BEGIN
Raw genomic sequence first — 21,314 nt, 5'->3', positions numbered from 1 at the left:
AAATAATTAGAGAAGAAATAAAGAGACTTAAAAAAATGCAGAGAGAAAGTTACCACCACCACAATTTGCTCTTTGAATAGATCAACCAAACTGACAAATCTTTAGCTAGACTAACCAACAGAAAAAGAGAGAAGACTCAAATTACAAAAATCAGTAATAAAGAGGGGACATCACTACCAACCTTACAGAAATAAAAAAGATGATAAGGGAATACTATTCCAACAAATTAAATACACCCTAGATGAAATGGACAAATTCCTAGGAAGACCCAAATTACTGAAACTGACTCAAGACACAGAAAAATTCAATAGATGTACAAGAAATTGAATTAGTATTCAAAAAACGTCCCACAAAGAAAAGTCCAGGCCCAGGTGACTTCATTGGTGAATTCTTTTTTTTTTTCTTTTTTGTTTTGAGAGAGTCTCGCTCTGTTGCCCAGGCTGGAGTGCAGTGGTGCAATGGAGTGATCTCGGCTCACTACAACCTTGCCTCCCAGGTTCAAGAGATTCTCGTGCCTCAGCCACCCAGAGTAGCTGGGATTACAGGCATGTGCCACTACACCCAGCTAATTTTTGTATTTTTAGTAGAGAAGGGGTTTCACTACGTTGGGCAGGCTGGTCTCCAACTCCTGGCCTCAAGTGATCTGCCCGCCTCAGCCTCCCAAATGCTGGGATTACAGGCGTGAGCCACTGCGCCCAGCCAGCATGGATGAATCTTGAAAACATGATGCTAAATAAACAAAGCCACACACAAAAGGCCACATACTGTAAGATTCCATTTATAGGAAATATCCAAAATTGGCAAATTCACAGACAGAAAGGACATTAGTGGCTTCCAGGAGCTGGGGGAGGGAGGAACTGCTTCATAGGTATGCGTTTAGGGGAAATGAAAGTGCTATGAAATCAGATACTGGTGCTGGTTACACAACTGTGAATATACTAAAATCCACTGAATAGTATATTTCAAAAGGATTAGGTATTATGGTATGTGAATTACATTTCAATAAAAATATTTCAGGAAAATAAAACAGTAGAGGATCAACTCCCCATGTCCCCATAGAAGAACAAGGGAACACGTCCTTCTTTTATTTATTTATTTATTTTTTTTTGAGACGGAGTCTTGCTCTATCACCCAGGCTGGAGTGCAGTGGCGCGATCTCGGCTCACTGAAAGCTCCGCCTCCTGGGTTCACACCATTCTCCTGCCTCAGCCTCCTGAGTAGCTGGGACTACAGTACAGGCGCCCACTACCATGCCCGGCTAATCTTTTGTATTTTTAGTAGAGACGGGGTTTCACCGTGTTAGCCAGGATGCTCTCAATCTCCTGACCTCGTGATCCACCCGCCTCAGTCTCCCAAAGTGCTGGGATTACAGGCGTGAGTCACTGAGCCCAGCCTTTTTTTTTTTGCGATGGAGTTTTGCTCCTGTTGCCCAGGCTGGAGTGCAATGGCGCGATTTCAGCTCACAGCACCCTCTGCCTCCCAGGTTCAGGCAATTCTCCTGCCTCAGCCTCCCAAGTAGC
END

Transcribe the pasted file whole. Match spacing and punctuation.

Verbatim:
Raw genomic sequence first — 21,314 nt, 5'->3', positions numbered from 1 at the left:
AAATAATTAGAGAAGAAATAAAGAGACTTAAAAAAATGCAGAGAGAAAGTTACCACCACCACAATTTGCTCTTTGAATAGATCAACCAAACTGACAAATCTTTAGCTAGACTAACCAACAGAAAAAGAGAGAAGACTCAAATTACAAAAATCAGTAATAAAGAGGGGACATCACTACCAACCTTACAGAAATAAAAAAGATGATAAGGGAATACTATTCCAACAAATTAAATACACCCTAGATGAAATGGACAAATTCCTAGGAAGACCCAAATTACTGAAACTGACTCAAGACACAGAAAAATTCAATAGATGTACAAGAAATTGAATTAGTATTCAAAAAACGTCCCACAAAGAAAAGTCCAGGCCCAGGTGACTTCATTGGTGAATTCTTTTTTTTTTTCTTTTTTGTTTTGAGAGAGTCTCGCTCTGTTGCCCAGGCTGGAGTGCAGTGGTGCAATGGAGTGATCTCGGCTCACTACAACCTTGCCTCCCAGGTTCAAGAGATTCTCGTGCCTCAGCCACCCAGAGTAGCTGGGATTACAGGCATGTGCCACTACACCCAGCTAATTTTTGTATTTTTAGTAGAGAAGGGGTTTCACTACGTTGGGCAGGCTGGTCTCCAACTCCTGGCCTCAAGTGATCTGCCCGCCTCAGCCTCCCAAATGCTGGGATTACAGGCGTGAGCCACTGCGCCCAGCCAGCATGGATGAATCTTGAAAACATGATGCTAAATAAACAAAGCCACACACAAAAGGCCACATACTGTAAGATTCCATTTATAGGAAATATCCAAAATTGGCAAATTCACAGACAGAAAGGACATTAGTGGCTTCCAGGAGCTGGGGGAGGGAGGAACTGCTTCATAGGTATGCGTTTAGGGGAAATGAAAGTGCTATGAAATCAGATACTGGTGCTGGTTACACAACTGTGAATATACTAAAATCCACTGAATAGTATATTTCAAAAGGATTAGGTATTATGGTATGTGAATTACATTTCAATAAAAATATTTCAGGAAAATAAAACAGTAGAGGATCAACTCCCCATGTCCCCATAGAAGAACAAGGGAACACGTCCTTCTTTTATTTATTTATTTATTTTTTTTTGAGACGGAGTCTTGCTCTATCACCCAGGCTGGAGTGCAGTGGCGCGATCTCGGCTCACTGAAAGCTCCGCCTCCTGGGTTCACACCATTCTCCTGCCTCAGCCTCCTGAGTAGCTGGGACTACAGTACAGGCGCCCACTACCATGCCCGGCTAATCTTTTGTATTTTTAGTAGAGACGGGGTTTCACCGTGTTAGCCAGGATGCTCTCAATCTCCTGACCTCGTGATCCACCCGCCTCAGTCTCCCAAAGTGCTGGGATTACAGGCGTGAGTCACTGAGCCCAGCCTTTTTTTTTTTGCGATGGAGTTTTGCTCCTGTTGCCCAGGCTGGAGTGCAATGGCGCGATTTCAGCTCACAGCACCCTCTGCCTCCCAGGTTCAGGCAATTCTCCTGCCTCAGCCTCCCAAGTAGC